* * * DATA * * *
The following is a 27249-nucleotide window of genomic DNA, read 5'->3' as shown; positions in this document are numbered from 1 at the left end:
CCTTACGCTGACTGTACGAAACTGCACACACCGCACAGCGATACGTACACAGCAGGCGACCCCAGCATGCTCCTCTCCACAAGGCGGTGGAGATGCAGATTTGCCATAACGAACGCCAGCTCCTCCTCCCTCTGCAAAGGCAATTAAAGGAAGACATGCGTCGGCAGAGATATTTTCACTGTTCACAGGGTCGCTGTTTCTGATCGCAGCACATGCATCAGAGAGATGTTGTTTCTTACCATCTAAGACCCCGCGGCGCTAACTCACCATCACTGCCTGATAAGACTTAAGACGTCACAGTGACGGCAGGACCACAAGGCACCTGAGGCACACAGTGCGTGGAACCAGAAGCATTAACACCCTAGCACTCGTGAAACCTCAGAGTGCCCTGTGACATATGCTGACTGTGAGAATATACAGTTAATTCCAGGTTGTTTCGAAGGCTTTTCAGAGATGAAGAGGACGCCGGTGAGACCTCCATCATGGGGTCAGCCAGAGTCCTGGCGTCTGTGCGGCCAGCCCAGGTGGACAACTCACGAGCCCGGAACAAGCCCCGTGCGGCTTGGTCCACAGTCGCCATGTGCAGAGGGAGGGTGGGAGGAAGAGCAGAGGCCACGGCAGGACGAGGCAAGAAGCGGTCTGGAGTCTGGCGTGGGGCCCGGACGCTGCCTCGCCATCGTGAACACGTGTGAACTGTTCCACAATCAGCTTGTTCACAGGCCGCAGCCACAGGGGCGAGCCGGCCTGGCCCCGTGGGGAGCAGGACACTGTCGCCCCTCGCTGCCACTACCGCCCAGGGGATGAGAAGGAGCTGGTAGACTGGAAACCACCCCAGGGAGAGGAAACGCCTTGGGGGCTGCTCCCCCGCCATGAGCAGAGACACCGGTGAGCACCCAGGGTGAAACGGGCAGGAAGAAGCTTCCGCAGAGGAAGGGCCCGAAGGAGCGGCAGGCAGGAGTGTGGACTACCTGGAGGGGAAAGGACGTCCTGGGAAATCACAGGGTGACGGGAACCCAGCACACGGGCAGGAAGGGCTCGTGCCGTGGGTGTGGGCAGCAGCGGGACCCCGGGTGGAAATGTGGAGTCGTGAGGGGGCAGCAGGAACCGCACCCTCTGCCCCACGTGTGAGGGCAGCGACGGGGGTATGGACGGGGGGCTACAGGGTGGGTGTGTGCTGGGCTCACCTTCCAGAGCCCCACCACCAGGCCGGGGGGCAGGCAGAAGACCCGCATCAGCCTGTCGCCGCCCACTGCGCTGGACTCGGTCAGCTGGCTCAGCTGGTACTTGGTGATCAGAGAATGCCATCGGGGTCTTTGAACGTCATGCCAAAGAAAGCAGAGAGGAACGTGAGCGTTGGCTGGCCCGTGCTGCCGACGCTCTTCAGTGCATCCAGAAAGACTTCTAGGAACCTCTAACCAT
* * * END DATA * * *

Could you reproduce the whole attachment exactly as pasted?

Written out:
The following is a 27249-nucleotide window of genomic DNA, read 5'->3' as shown; positions in this document are numbered from 1 at the left end:
CCTTACGCTGACTGTACGAAACTGCACACACCGCACAGCGATACGTACACAGCAGGCGACCCCAGCATGCTCCTCTCCACAAGGCGGTGGAGATGCAGATTTGCCATAACGAACGCCAGCTCCTCCTCCCTCTGCAAAGGCAATTAAAGGAAGACATGCGTCGGCAGAGATATTTTCACTGTTCACAGGGTCGCTGTTTCTGATCGCAGCACATGCATCAGAGAGATGTTGTTTCTTACCATCTAAGACCCCGCGGCGCTAACTCACCATCACTGCCTGATAAGACTTAAGACGTCACAGTGACGGCAGGACCACAAGGCACCTGAGGCACACAGTGCGTGGAACCAGAAGCATTAACACCCTAGCACTCGTGAAACCTCAGAGTGCCCTGTGACATATGCTGACTGTGAGAATATACAGTTAATTCCAGGTTGTTTCGAAGGCTTTTCAGAGATGAAGAGGACGCCGGTGAGACCTCCATCATGGGGTCAGCCAGAGTCCTGGCGTCTGTGCGGCCAGCCCAGGTGGACAACTCACGAGCCCGGAACAAGCCCCGTGCGGCTTGGTCCACAGTCGCCATGTGCAGAGGGAGGGTGGGAGGAAGAGCAGAGGCCACGGCAGGACGAGGCAAGAAGCGGTCTGGAGTCTGGCGTGGGGCCCGGACGCTGCCTCGCCATCGTGAACACGTGTGAACTGTTCCACAATCAGCTTGTTCACAGGCCGCAGCCACAGGGGCGAGCCGGCCTGGCCCCGTGGGGAGCAGGACACTGTCGCCCCTCGCTGCCACTACCGCCCAGGGGATGAGAAGGAGCTGGTAGACTGGAAACCACCCCAGGGAGAGGAAACGCCTTGGGGGCTGCTCCCCCGCCATGAGCAGAGACACCGGTGAGCACCCAGGGTGAAACGGGCAGGAAGAAGCTTCCGCAGAGGAAGGGCCCGAAGGAGCGGCAGGCAGGAGTGTGGACTACCTGGAGGGGAAAGGACGTCCTGGGAAATCACAGGGTGACGGGAACCCAGCACACGGGCAGGAAGGGCTCGTGCCGTGGGTGTGGGCAGCAGCGGGACCCCGGGTGGAAATGTGGAGTCGTGAGGGGGCAGCAGGAACCGCACCCTCTGCCCCACGTGTGAGGGCAGCGACGGGGGTATGGACGGGGGGCTACAGGGTGGGTGTGTGCTGGGCTCACCTTCCAGAGCCCCACCACCAGGCCGGGGGGCAGGCAGAAGACCCGCATCAGCCTGTCGCCGCCCACTGCGCTGGACTCGGTCAGCTGGCTCAGCTGGTACTTGGTGATCAGAGAATGCCATCGGGGTCTTTGAACGTCATGCCAAAGAAAGCAGAGAGGAACGTGAGCGTTGGCTGGCCCGTGCTGCCGACGCTCTTCAGTGCATCCAGAAAGACTTCTAGGAACCTCTAACCAT